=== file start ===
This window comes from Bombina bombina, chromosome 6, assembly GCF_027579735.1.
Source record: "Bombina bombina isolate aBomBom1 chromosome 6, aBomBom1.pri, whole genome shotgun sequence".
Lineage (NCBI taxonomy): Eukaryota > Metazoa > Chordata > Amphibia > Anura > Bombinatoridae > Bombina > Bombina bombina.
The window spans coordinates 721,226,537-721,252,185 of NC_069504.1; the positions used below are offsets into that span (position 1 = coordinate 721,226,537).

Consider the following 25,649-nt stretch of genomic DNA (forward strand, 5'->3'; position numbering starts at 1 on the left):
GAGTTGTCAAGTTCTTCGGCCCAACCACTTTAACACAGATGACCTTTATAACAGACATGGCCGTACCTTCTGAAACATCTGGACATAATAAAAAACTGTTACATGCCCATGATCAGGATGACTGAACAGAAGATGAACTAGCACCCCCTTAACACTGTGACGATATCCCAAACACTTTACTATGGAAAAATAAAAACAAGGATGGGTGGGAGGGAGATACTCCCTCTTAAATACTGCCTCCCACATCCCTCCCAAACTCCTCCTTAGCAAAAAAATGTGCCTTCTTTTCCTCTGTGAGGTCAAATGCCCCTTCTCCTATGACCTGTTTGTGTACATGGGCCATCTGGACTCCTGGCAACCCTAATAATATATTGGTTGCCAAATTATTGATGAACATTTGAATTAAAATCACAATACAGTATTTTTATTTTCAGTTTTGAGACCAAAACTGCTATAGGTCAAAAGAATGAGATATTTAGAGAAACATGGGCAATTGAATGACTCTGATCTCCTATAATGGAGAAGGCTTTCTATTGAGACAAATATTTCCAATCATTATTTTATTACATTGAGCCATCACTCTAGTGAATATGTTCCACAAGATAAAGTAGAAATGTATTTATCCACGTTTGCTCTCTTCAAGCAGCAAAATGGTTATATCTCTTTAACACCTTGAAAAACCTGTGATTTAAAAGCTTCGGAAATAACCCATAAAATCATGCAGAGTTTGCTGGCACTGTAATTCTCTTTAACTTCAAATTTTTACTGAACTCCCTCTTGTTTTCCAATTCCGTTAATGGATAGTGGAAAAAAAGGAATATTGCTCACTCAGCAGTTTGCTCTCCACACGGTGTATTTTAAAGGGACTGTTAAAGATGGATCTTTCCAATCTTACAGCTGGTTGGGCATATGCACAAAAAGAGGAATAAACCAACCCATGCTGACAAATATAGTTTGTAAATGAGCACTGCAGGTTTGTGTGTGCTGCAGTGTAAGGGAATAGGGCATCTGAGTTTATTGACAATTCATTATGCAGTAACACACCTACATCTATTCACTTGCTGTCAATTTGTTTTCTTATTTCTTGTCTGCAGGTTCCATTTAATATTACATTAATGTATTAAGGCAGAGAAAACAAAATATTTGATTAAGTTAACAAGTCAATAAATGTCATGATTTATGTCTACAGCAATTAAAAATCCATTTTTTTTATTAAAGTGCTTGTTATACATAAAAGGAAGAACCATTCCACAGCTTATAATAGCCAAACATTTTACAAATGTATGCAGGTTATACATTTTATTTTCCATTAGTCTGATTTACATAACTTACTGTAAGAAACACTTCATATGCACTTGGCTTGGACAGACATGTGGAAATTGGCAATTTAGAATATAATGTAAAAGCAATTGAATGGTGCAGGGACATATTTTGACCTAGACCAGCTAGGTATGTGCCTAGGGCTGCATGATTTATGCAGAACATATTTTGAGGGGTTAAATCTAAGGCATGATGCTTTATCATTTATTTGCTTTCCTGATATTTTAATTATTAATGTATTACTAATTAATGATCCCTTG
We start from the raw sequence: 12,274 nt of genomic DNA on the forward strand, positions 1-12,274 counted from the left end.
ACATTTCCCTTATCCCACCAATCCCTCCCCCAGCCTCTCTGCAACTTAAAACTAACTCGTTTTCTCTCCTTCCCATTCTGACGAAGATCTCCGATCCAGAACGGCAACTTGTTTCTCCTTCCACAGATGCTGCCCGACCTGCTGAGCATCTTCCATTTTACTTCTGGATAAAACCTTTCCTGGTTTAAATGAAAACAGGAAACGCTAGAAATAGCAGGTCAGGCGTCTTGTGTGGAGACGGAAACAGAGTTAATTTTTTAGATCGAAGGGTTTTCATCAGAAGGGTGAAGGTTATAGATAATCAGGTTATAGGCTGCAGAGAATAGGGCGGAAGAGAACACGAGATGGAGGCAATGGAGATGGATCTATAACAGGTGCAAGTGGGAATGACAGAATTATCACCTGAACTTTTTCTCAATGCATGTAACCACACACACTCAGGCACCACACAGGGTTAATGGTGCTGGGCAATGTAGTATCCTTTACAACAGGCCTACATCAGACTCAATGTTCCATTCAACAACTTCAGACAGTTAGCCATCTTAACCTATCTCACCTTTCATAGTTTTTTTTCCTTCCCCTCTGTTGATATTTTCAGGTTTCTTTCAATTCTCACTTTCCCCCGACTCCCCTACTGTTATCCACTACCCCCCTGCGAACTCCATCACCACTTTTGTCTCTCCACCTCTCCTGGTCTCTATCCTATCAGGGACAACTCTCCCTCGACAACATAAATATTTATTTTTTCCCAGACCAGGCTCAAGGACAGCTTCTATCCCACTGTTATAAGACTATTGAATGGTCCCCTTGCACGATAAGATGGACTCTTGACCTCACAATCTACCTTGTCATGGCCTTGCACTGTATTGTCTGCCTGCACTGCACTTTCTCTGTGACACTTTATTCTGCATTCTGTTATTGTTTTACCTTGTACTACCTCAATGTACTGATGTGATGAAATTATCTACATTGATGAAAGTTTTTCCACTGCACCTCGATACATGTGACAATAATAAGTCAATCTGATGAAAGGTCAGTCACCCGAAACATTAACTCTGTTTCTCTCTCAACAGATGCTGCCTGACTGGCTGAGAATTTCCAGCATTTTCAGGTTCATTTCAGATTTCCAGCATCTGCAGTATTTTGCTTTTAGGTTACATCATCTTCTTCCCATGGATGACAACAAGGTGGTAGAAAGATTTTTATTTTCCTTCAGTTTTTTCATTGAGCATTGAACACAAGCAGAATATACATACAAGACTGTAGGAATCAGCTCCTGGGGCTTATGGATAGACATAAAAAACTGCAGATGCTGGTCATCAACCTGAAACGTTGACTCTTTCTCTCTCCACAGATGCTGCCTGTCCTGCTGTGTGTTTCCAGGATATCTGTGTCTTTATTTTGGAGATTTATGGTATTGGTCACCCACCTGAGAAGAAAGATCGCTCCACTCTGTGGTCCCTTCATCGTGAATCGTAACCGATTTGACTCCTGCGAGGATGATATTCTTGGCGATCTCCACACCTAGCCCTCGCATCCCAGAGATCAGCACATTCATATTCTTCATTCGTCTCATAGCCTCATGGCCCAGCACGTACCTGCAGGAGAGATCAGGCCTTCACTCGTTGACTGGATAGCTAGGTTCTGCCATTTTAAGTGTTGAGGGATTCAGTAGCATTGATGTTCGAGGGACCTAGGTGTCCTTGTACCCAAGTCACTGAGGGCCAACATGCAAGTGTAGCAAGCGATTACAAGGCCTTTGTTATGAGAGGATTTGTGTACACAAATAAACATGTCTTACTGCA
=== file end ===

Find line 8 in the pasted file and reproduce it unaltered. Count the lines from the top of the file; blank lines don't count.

ACATTTCCCTTATCCCACCAATCCCTCCCCCAGCCTCTCTGCAACTTAAAACTAACTCGTTTTCTCTCCTTCCCATTCTGACGAAGATCTCCGATCCAGAACGGCAACTTGTTTCTCCTTCCACAGATGCTGCCCGACCTGCTGAGCATCTTCCATTTTACTTCTGGATAAAACCTTTCCTGGTTTAAATGAAAACAGGAAACGCTAGAAATAGCAGGTCAGGCGTCTTGTGTGGAGACGGAAACAGAGTTAATTTTTTAGATCGAAGGGTTTTCATCAGAAGGGTGAAGGTTATAGATAATCAGGTTATAGGCTGCAGAGAATAGGGCGGAAGAGAACACGAGATGGAGGCAATGGAGATGGATCTATAACAGGTGCAAGTGGGAATGACAGAATTATCACCTGAACTTTTTCTCAATGCATGTAACCACACACACTCAGGCACCACACAGGGTTAATGGTGCTGGGCAATGTAGTATCCTTTACAACAGGCCTACATCAGACTCAATGTTCCATTCAACAACTTCAGACAGTTAGCCATCTTAACCTATCTCACCTTTCATAGTTTTTTTTCCTTCCCCTCTGTTGATATTTTCAGGTTTCTTTCAATTCTCACTTTCCCCCGACTCCCCTACTGTTATCCACTACCCCCCTGCGAACTCCATCACCACTTTTGTCTCTCCACCTCTCCTGGTCTCTATCCTATCAGGGACAACTCTCCCTCGACAACATAAATATTTATTTTTTCCCAGACCAGGCTCAAGGACAGCTTCTATCCCACTGTTATAAGACTATTGAATGGTCCCCTTGCACGATAAGATGGACTCTTGACCTCACAATCTACCTTGTCATGGCCTTGCACTGTATTGTCTGCCTGCACTGCACTTTCTCTGTGACACTTTATTCTGCATTCTGTTATTGTTTTACCTTGTACTACCTCAATGTACTGATGTGATGAAATTATCTACATTGATGAAAGTTTTTCCACTGCACCTCGATACATGTGACAATAATAAGTCAATCTGATGAAAGGTCAGTCACCCGAAACATTAACTCTGTTTCTCTCTCAACAGATGCTGCCTGACTGGCTGAGAATTTCCAGCATTTTCAGGTTCATTTCAGATTTCCAGCATCTGCAGTATTTTGCTTTTAGGTTACATCATCTTCTTCCCATGGATGACAACAAGGTGGTAGAAAGATTTTTATTTTCCTTCAGTTTTTTCATTGAGCATTGAACACAAGCAGAATATACATACAAGACTGTAGGAATCAGCTCCTGGGGCTTATGGATAGACATAAAAAACTGCAGATGCTGGTCATCAACCTGAAACGTTGACTCTTTCTCTCTCCACAGATGCTGCCTGTCCTGCTGTGTGTTTCCAGGATATCTGTGTCTTTATTTTGGAGATTTATGGTATTGGTCACCCACCTGAGAAGAAAGATCGCTCCACTCTGTGGTCCCTTCATCGTGAATCGTAACCGATTTGACTCCTGCGAGGATGATATTCTTGGCGATCTCCACACCTAGCCCTCGCATCCCAGAGATCAGCACATTCATATTCTTCATTCGTCTCATAGCCTCATGGCCCAGCACGTACCTGCAGGAGAGATCAGGCCTTCACTCGTTGACTGGATAGCTAGGTTCTGCCATTTTAAGTGTTGAGGGATTCAGTAGCATTGATGTTCGAGGGACCTAGGTGTCCTTGTACCCAAGTCACTGAGGGCCAACATGCAAGTGTAGCAAGCGATTACAAGGCCTTTGTTATGAGAGGATTTGTGTACACAAATAAACATGTCTTACTGCA